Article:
Singapore’s residential boom has resulted in a slew of formulaic show-gallery buildings: homogenous, awkwardly proportioned glass-and-plaster-and-timber cubes with unrelated interior design, typically styled with uninhibited ostentation and cliched visions of luxury. In response to this, MOD's design for the UOL Edge Gallery redefines the typology of the Singaporean condominium show gallery on 3 fronts. 1) Respecting the context: Sensitively responding to the irregular semi-circular site, the building strives to maintain a strong visual frontage on the busy street, connect to a distant pre-existing taxi stand for car-drop-off, yet block off distracting traffic sounds. The building’s alternating rhythm of white L-shaped walls paired with interstitial vertical glass strips create multiple orthogonal edges that intentionally block sights and sounds from the oncoming traffic flow but still allow for light to be introduced. 2) Using architecture instead of banners: Instead of relying on oversized billboards and formulaic architectural glass cubes to attract buyers, MOD sought to rely on the inherent branding value of an iconic architectural form to provide a more subtle and sophisticated advertisement. This form is a museum-like structure that weaves perfectly into the restrictive site geometry yet commands a strong presence. 3) Using spatial experience to enhance sales: The design moves potential buyers from a busy street through a quiet uninterrupted tunnel before entering the gallery, cleansing their senses in preparation for the sales experience. Buyers view the building model in a generous double-height space, which feels protected, yet open with natural light streaming in. Buyers proceed up the grand central stairs to see the two show units, which explore the notion of contemporary understated luxury rather than typical elements of ostentation. Incidentally this project met with significant sales success, with all 244 units sold-out within 8 days, establishing a possible new alternative model for the Singaporean show gallery.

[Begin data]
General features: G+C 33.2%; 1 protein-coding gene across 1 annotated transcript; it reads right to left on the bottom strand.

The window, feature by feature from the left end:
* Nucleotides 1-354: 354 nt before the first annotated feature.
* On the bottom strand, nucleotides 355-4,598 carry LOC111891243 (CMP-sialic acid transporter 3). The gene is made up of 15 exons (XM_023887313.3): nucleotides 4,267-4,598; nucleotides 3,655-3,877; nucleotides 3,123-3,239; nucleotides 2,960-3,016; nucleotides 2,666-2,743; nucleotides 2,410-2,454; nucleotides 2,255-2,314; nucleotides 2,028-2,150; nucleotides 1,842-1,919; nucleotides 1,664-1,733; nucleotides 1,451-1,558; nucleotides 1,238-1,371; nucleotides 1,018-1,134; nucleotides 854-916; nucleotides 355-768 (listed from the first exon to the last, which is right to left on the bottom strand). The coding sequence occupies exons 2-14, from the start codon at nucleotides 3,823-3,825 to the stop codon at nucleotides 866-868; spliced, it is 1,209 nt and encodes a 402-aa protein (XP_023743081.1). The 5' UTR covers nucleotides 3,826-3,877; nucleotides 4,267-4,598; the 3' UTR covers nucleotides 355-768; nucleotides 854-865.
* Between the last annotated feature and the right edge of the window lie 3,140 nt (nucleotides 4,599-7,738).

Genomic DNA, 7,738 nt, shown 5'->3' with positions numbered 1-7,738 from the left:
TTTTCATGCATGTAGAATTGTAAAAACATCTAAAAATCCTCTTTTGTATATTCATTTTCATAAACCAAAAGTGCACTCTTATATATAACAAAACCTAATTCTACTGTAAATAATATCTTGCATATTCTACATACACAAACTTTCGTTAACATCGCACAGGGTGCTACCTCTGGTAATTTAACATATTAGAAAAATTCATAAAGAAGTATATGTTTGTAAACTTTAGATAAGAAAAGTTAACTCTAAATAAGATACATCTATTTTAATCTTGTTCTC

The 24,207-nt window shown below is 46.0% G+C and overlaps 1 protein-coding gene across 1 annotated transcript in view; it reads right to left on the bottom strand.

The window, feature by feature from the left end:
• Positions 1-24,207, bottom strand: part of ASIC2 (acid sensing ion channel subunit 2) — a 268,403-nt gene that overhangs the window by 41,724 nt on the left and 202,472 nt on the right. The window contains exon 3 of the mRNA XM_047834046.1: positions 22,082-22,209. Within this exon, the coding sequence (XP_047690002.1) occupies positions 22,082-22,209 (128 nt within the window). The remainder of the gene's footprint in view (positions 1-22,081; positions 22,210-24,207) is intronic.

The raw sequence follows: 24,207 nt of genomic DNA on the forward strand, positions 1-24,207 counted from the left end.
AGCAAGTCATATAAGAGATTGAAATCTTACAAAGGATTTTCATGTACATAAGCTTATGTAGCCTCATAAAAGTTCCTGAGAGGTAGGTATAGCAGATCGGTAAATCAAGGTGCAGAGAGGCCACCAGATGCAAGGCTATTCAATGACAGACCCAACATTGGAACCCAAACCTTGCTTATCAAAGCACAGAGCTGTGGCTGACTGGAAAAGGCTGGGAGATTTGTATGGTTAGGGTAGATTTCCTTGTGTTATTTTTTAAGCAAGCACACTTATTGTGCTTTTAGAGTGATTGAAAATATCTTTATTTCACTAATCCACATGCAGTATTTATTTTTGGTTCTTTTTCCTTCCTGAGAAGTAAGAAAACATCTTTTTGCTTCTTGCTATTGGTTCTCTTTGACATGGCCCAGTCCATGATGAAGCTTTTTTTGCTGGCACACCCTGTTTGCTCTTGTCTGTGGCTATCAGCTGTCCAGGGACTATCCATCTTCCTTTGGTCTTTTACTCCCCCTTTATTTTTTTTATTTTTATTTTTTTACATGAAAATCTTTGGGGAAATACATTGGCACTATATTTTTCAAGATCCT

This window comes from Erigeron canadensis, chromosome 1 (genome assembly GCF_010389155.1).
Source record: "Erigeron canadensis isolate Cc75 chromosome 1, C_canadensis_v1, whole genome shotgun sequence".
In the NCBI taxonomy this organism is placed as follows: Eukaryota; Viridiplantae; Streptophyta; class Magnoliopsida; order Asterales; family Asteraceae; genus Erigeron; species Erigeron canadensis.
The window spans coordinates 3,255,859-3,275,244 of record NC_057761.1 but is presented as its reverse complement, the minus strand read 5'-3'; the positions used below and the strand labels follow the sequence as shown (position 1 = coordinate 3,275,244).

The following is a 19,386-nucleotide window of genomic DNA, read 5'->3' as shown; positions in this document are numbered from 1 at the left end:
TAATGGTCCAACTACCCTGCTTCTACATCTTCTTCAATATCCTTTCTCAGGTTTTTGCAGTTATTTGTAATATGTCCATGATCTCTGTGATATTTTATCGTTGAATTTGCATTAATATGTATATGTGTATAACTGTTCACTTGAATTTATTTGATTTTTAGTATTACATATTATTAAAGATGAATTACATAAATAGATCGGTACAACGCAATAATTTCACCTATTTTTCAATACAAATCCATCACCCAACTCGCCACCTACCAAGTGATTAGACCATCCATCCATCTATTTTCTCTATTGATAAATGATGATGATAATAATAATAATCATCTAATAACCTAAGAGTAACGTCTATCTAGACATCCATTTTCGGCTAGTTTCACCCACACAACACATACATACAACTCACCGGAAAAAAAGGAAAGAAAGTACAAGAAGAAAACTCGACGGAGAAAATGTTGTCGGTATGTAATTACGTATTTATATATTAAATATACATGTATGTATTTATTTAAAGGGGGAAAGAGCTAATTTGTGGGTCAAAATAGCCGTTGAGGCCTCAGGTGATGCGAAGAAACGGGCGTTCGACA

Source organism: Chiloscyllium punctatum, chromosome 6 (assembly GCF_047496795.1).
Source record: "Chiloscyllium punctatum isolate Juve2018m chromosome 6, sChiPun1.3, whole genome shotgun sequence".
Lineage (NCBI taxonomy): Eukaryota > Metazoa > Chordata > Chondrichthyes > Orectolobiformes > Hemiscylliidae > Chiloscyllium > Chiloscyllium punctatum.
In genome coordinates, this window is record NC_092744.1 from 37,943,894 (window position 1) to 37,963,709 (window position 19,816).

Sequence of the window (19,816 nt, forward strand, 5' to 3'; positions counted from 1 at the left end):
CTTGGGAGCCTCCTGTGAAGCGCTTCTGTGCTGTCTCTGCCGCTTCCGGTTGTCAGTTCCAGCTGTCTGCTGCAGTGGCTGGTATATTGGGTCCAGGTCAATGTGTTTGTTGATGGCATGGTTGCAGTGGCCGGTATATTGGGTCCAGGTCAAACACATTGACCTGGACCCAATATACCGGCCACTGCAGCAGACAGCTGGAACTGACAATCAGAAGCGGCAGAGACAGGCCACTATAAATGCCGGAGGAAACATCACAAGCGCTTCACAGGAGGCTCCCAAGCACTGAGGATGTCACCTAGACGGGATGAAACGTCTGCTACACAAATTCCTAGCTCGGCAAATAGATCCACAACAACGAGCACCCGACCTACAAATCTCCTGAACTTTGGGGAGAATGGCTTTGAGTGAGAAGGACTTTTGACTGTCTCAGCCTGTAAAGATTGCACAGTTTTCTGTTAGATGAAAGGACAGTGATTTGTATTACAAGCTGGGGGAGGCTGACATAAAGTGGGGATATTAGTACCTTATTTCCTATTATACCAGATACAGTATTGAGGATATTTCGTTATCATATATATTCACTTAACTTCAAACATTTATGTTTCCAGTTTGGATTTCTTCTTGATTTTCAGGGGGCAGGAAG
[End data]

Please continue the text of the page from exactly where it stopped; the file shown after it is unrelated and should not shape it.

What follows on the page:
Ministry of Design was created by Colin Seah to Question, Disturb & Redefine the spaces, forms & experiences that surround us and give meaning to our world. An integrated spatial-design practice, MODâ€™s explorations are created amidst a democratic â€˜studio-likeâ€™ atmosphere and progress seamlessly between form, site, object and space. We love to question where the inherent potential in contemporary design lies, and then to disturb the ways they are created or perceived â€“ redefining the world around us in relevant and innovative ways, project by project. This, we declare, is real change, not change for the sake of novelty. Fortified with these aspirations, we begin each distinct project anew by seeking to do 2 things â€“ to draw deeply from the context surrounding each project, but also to dream freely so that we might transcend mere reality and convention. Each MOD project endeavours to be delightfully surprising but yet relevant, distinctly local but still globally appealing. Earlier works include the Barcode Office (Best Office in WAF Barcelona 2011), BBH Office (Presidentâ€™s Design Award 2008), Zig Zag House, Sho-U Restaurant (Gold Key Award Grand Prize 2007), Leo Burnett Office (Interior Design of the Year 2010, USA), SOHO China Sanlitun condominium, The Mark Business Park, New Majestic Hotel (Presidentâ€™s Design Award 2006) & The Saporiti Italia Luxury Tower (Grand Prize & exhibited at Salone de Mobile Milan 2010). We are currently working on two large scale resorts for 5-star brands, in Thailand and Vietnam, for Starwood and Movenpick respectively.